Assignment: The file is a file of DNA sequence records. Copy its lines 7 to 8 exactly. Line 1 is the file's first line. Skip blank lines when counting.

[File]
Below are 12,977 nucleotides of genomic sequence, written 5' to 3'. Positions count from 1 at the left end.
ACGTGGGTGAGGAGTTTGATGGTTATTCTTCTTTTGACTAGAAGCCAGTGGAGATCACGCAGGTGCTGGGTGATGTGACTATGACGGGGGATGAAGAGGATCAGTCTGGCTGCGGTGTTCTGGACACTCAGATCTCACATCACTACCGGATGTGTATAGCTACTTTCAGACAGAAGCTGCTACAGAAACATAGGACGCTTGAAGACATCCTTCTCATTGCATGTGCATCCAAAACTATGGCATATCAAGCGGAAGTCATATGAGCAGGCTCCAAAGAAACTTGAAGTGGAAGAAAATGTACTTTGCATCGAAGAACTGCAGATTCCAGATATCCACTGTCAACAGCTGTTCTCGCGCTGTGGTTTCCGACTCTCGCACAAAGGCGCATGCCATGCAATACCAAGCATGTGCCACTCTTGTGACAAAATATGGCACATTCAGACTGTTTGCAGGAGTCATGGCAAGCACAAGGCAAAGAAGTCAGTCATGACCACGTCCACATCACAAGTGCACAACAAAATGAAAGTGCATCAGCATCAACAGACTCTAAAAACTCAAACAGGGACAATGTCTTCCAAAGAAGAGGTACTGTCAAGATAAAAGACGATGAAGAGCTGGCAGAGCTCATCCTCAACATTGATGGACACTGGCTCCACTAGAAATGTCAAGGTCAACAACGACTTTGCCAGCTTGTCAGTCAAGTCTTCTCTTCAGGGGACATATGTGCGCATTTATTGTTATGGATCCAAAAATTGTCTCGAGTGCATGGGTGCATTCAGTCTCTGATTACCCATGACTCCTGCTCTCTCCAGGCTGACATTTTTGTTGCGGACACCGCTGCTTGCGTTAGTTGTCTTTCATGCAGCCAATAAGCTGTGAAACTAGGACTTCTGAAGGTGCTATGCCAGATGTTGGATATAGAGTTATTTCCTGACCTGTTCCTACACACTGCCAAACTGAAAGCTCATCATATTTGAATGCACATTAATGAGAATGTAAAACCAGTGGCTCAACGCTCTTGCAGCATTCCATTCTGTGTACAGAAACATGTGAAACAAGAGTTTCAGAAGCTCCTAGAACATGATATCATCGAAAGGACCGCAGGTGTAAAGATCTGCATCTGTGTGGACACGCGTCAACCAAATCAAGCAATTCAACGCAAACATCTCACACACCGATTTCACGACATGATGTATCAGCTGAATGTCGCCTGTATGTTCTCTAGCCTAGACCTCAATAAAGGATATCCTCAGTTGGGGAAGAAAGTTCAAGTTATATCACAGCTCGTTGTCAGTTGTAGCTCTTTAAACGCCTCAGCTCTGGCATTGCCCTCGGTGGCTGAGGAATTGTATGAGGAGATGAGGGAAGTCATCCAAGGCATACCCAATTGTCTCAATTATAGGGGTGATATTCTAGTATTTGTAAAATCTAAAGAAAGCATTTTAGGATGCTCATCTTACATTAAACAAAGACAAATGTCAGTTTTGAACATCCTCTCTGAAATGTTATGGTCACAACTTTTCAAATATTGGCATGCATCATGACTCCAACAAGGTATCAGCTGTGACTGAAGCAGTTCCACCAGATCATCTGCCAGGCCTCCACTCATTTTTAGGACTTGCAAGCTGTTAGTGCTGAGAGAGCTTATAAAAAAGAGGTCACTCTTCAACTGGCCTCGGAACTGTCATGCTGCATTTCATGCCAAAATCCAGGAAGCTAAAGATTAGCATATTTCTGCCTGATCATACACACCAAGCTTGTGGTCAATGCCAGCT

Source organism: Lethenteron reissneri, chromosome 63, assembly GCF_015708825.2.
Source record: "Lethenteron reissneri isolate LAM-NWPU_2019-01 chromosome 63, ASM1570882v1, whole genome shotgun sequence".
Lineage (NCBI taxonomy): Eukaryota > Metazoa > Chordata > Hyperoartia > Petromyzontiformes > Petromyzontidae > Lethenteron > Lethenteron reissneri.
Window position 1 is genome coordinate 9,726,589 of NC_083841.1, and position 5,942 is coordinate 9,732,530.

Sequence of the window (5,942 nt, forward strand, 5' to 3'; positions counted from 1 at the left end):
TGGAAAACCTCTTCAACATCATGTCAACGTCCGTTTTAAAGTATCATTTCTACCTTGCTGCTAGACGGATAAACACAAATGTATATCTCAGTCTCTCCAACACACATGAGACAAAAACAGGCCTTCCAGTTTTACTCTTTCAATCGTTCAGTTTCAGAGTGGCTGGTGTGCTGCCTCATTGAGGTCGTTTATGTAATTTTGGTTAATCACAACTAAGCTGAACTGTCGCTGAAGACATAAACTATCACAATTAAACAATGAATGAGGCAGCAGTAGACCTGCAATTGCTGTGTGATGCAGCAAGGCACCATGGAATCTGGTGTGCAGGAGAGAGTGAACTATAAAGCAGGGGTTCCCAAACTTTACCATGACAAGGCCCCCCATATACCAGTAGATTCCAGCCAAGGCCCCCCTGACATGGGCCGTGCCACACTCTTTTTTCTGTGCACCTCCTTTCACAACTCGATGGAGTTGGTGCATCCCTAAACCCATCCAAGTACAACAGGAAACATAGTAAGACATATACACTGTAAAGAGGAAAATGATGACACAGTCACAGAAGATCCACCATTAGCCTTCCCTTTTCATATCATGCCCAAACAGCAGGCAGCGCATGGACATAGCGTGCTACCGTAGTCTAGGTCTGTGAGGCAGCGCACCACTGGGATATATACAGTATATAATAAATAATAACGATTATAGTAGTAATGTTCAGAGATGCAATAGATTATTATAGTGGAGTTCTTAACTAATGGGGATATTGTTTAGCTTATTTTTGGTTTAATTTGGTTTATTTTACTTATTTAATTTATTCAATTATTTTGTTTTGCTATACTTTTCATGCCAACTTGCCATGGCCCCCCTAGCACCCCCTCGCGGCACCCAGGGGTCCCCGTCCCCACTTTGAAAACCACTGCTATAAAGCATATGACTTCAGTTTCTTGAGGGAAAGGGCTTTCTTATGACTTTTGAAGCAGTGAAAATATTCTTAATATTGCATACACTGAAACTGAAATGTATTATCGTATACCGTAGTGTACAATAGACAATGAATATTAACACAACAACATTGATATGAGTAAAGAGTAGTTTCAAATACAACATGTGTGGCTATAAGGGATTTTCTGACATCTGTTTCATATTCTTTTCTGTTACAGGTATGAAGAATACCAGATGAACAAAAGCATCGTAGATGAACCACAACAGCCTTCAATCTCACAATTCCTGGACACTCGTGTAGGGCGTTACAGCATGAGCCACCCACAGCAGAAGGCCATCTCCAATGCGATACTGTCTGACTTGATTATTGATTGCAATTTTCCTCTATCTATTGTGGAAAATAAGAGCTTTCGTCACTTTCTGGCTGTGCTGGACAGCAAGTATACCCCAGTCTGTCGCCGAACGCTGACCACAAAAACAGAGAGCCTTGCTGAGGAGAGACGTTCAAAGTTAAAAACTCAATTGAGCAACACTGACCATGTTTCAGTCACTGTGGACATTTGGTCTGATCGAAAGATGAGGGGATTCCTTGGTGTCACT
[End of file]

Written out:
Sequence of the window (5,942 nt, forward strand, 5' to 3'; positions counted from 1 at the left end):
TGGAAAACCTCTTCAACATCATGTCAACGTCCGTTTTAAAGTATCATTTCTACCTTGCTGCTAGACGGATAAACACAAATGTATATCTCAGTCTCTCCAACACACATGAGACAAAAACAGGCCTTCCAGTTTTACTCTTTCAATCGTTCAGTTTCAGAGTGGCTGGTGTGCTGCCTCATTGAGGTCGTTTATGTAATTTTGGTTAATCACAACTAAGCTGAACTGTCGCTGAAGACATAAACTATCACAATTAAACAATGAATGAGGCAGCAGTAGACCTGCAATTGCTGTGTGATGCAGCAAGGCACCATGGAATCTGGTGTGCAGGAGAGAGTGAACTATAAAGCAGGGGTTCCCAAACTTTACCATGACAAGGCCCCCCATATACCAGTAGATTCCAGCCAAGGCCCCCCTGACATGGGCCGTGCCACACTCTTTTTTCTGTGCACCTCCTTTCACAACTCGATGGAGTTGGTGCATCCCTAAACCCATCCAAGTACAACAGGAAACATAGTAAGACATATACACTGTAAAGAGGAAAATGATGACACAGTCACAGAAGATCCACCATTAGCCTTCCCTTTTCATATCATGCCCAAACAGCAGGCAGCGCATGGACATAGCGTGCTACCGTAGTCTAGGTCTGTGAGGCAGCGCACCACTGGGATATATACAGTATATAATAAATAATAACGATTATAGTAGTAATGTTCAGAGATGCAATAGATTATTATAGTGGAGTTCTTAACTAATGGGGATATTGTTTAGCTTATTTTTGGTTTAATTTGGTTTATTTTACTTATTTAATTTATTCAATTATTTTGTTTTGCTATACTTTTCATGCCAACTTGCCATGGCCCCCCTAGCACCCCCTCGCGGCACCCAGGGGTCCCCGTCCCCACTTTGAAAACCACTGCTATAAAGCATATGACTTCAGTTTCTTGAGGGAAAGGGCTTTCTTATGACTTTTGAAGCAGTGAAAATATTCTTAATATTGCATACACTGAAACTGAAATGTATTATCGTATACCGTAGTGTACAATAGACAATGAATATTAACACAACAACATTGATATGAGTAAAGAGTAGTTTCAAATACAACATGTGTGGCTATAAGGGATTTTCTGACATCTGTTTCATATTCTTTTCTGTTACAGGTATGAAGAATACCAGATGAACAAAAGCATCGTAGATGAACCACAACAGCCTTCAATCTCACAATTCCTGGACACTCGTGTAGGGCGTTACAGCATGAGCCACCCACAGCAGAAGGCCATCTCCAATGCGATACTGTCTGACTTGATTATTGATTGCAATTTTCCTCTATCTATTGTGGAAAATAAGAGCTTTCGTCACTTTCTGGCTGTGCTGGACAGCAAGTATACCCCAGTCTGTCGCCGAACGCTGACCACAAAAACAGAGAGCCTTGCTGAGGAGAGACGTTCAAAGTTAAAAACTCAATTGAGCAACACTGACCATGTTTCAGTCACTGTGGACATTTGGTCTGATCGAAAGATGAGGGGATTCCTTGGTGTCACT